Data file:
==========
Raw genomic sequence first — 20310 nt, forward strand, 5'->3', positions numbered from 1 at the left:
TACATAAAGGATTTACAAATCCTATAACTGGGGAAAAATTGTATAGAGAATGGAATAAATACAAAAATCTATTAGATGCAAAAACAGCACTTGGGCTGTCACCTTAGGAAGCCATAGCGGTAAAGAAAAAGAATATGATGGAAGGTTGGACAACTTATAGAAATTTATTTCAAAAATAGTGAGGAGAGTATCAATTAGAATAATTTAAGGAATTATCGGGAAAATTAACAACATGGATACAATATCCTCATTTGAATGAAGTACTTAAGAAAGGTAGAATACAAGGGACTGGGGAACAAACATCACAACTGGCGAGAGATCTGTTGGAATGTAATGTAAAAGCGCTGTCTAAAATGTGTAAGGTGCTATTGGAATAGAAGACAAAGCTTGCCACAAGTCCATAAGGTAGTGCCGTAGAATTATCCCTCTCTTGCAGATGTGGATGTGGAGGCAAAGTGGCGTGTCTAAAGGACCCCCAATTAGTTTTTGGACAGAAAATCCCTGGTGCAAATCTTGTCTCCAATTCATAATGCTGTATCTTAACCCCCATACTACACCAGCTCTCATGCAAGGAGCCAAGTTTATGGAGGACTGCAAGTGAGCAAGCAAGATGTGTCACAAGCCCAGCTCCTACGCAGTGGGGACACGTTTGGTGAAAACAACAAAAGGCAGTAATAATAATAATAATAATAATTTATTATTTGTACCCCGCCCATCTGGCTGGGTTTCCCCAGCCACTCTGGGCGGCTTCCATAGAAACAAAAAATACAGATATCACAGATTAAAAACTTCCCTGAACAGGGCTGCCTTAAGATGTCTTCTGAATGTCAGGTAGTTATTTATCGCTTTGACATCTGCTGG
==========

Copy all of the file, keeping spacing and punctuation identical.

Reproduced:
Raw genomic sequence first — 20310 nt, forward strand, 5'->3', positions numbered from 1 at the left:
TACATAAAGGATTTACAAATCCTATAACTGGGGAAAAATTGTATAGAGAATGGAATAAATACAAAAATCTATTAGATGCAAAAACAGCACTTGGGCTGTCACCTTAGGAAGCCATAGCGGTAAAGAAAAAGAATATGATGGAAGGTTGGACAACTTATAGAAATTTATTTCAAAAATAGTGAGGAGAGTATCAATTAGAATAATTTAAGGAATTATCGGGAAAATTAACAACATGGATACAATATCCTCATTTGAATGAAGTACTTAAGAAAGGTAGAATACAAGGGACTGGGGAACAAACATCACAACTGGCGAGAGATCTGTTGGAATGTAATGTAAAAGCGCTGTCTAAAATGTGTAAGGTGCTATTGGAATAGAAGACAAAGCTTGCCACAAGTCCATAAGGTAGTGCCGTAGAATTATCCCTCTCTTGCAGATGTGGATGTGGAGGCAAAGTGGCGTGTCTAAAGGACCCCCAATTAGTTTTTGGACAGAAAATCCCTGGTGCAAATCTTGTCTCCAATTCATAATGCTGTATCTTAACCCCCATACTACACCAGCTCTCATGCAAGGAGCCAAGTTTATGGAGGACTGCAAGTGAGCAAGCAAGATGTGTCACAAGCCCAGCTCCTACGCAGTGGGGACACGTTTGGTGAAAACAACAAAAGGCAGTAATAATAATAATAATAATAATTTATTATTTGTACCCCGCCCATCTGGCTGGGTTTCCCCAGCCACTCTGGGCGGCTTCCATAGAAACAAAAAATACAGATATCACAGATTAAAAACTTCCCTGAACAGGGCTGCCTTAAGATGTCTTCTGAATGTCAGGTAGTTATTTATCGCTTTGACATCTGCTGG